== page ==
Additive Manufacturing, a technology often commended for its capacity to support light weighting, has seen heavy activity during Q3 2018 and it is set to continue on a global scale, especially in Europe.

In Europe, the Additive Manufacturing European Forum (AMEF) 2018 took place in Brussels, and focused on discussions on the key challenges and pillars for AM market implementation. The event was a joint initiative of two H2020 funded projects, AM-Motion and AM-Platform. AM-Motion focuses on rapid market uptake of AM technologies; with the AM-Platform is a broad platform and a large network of more than 600 members from more than 25 countries from across Europe, with a number of projects under various other European calls. All in all, the aim of the project is to contribute to a coherent strategy, understanding, development, dissemination and exploitation of AM here in Europe.

Whilst not focusing directly on Aerospace, the AMEF 2018 programme (found here) featured discussions regarding mass customisation with digital technologies; AM in the steel sector; skills for AM in Europe; implications for Intellectual Property; and ultimately the European Roadmap for Additive Manufacturing Market Implementation.

Some interesting topics discussed during the event that must be considered by industry and SDOs alike, including how to match product lifecycles against forthcoming production technologies, as well as the required volume which attempted to project how AM integrates with traditional Process Manufacturing as volume increases. This is an important consideration for firms looking to integrate AM into their production processes.

During the event, the European Commission presented as part of the aforementioned roadmap, a timeline for next steps for Additive Manufacturing regarding project support for Research, Development and Implementation projects. From Q3 2019 there will be a great deal of strategic planning to prepare the first Work Programmes under Horizon Europe, the ambitious €100 billion research and innovation programme that will succeed Horizon 2020, which will begin on 1 January 2021. The proposal for which was made as part of the EU’s proposal for the next EU long-term budget, the multiannual financial framework (MFF). The projects proposed under Horizon Europe will therefore signal the intent of the European Union to continuing to be a key driving force behind the development of Additive Manufacturing in Europe.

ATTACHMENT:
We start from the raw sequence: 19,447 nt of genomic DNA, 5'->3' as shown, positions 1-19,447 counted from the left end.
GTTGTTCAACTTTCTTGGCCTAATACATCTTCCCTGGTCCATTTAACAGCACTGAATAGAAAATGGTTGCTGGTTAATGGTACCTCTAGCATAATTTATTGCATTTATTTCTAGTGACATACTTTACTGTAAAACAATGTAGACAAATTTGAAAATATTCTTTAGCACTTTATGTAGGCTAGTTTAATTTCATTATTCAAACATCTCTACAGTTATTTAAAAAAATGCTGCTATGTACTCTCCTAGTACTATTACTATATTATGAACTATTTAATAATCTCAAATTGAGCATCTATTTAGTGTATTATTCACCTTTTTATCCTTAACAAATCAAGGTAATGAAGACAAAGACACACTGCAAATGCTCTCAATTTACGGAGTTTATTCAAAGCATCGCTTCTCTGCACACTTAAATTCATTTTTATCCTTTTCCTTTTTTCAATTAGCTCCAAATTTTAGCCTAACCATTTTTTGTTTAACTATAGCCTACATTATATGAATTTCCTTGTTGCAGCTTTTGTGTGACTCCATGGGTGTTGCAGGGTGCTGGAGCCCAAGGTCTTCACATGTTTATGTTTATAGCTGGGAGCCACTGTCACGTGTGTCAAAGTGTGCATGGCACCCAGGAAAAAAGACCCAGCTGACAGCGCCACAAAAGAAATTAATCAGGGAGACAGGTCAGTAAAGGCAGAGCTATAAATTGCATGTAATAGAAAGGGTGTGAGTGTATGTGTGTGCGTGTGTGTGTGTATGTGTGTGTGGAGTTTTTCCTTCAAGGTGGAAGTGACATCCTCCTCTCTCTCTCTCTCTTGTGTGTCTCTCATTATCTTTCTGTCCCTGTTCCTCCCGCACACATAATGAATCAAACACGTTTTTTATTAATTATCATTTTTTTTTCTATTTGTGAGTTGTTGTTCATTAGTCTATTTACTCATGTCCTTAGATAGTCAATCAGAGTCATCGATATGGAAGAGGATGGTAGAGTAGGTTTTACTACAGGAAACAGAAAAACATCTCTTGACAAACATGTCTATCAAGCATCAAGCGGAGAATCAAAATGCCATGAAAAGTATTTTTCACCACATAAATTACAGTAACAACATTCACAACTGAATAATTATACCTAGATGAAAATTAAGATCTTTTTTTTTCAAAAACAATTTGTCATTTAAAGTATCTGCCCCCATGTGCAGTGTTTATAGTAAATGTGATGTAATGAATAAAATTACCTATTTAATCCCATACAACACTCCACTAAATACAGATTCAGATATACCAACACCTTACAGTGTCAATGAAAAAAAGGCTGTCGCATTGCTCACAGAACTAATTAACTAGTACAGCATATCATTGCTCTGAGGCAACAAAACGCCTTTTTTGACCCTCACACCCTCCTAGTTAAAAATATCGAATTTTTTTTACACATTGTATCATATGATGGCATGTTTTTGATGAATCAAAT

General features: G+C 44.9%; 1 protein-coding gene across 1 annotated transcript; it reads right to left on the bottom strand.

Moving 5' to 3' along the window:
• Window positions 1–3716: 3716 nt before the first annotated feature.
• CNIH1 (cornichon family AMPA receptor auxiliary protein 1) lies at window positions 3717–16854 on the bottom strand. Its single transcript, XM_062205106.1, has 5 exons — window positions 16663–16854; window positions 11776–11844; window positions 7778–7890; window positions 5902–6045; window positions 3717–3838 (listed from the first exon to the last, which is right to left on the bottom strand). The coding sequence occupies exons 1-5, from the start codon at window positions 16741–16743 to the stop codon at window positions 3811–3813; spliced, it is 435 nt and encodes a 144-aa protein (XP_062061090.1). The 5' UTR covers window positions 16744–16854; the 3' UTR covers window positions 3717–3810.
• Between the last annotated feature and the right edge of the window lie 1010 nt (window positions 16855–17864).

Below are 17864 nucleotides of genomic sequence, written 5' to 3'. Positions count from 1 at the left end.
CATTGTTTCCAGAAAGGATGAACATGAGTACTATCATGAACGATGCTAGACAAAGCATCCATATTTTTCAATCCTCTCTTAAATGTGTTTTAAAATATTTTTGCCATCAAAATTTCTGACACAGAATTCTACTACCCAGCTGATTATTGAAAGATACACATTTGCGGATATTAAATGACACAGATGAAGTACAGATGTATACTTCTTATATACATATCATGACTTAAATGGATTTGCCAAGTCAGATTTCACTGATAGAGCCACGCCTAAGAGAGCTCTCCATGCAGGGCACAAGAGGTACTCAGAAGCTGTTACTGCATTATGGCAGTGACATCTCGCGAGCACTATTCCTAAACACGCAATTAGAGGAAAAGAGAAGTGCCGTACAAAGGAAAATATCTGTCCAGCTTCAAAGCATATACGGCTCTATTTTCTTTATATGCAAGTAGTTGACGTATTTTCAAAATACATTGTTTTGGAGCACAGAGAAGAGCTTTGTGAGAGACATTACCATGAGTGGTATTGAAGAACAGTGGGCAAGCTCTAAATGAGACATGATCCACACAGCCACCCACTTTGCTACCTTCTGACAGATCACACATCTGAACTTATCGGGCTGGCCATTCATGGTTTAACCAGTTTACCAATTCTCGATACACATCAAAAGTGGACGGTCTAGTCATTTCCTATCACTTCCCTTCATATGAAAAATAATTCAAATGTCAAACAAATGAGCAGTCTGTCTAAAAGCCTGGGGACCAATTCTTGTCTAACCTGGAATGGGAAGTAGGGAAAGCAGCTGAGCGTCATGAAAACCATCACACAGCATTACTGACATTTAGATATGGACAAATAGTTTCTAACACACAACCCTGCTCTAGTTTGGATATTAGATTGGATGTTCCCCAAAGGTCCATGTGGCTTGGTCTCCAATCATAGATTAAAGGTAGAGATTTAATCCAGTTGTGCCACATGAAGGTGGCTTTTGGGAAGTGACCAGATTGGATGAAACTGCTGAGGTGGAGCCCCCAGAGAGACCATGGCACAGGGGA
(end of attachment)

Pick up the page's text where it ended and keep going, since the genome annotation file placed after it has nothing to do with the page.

As a result of such projects, and private sector R&D efforts, another presenter illustrated how AM technologies are continuing to develop with their adoption by a number of promising industries including Aerospace, for which it was claimed by one presenter that 50% of components will be printable by 2040.

Correspondingly since our previous article on Additive Manufacturing, there have been several noteworthy pieces of industry news demonstrating progress towards confirming this prediction. Firstly, in partnership with Oerlikon, Lufthansa Technik (the MRO division of Lufthansa) has opened a dedicated Additive Manufacturing Centre to develop lightweight 3D printed Aerospace parts;  Airbus began high-volume metal Additive Manufacturing of A350 Helicopter components; and most recently GE Additive signed alongside Korea Aerospace Industries Association (KAIA) and  Incheon Industry-Academy Collaboration Institute (IIACI) an MoU with to support development of AM in South Korea Aerospace Market.

Overall, the event and recent news demonstrates how the potential of AM can be realised through continued support by policy-makers, through projects such Horizon Europe, as well as industry R&D investments and serious adoption of AM technologies.

In tandem with technology development and implementation, standardisation will grow in stature in the AM sphere to provide a more concrete base for such market uptake. SAE’s AMS-AM Additive Manufacturing technical committee, responsible for developing and maintaining aerospace materials and process specifications for AM, will be central to this by helping to accelerate progress, and provide a platform for AM knowledge transfer from other regions to Europe and vice-versa.

 

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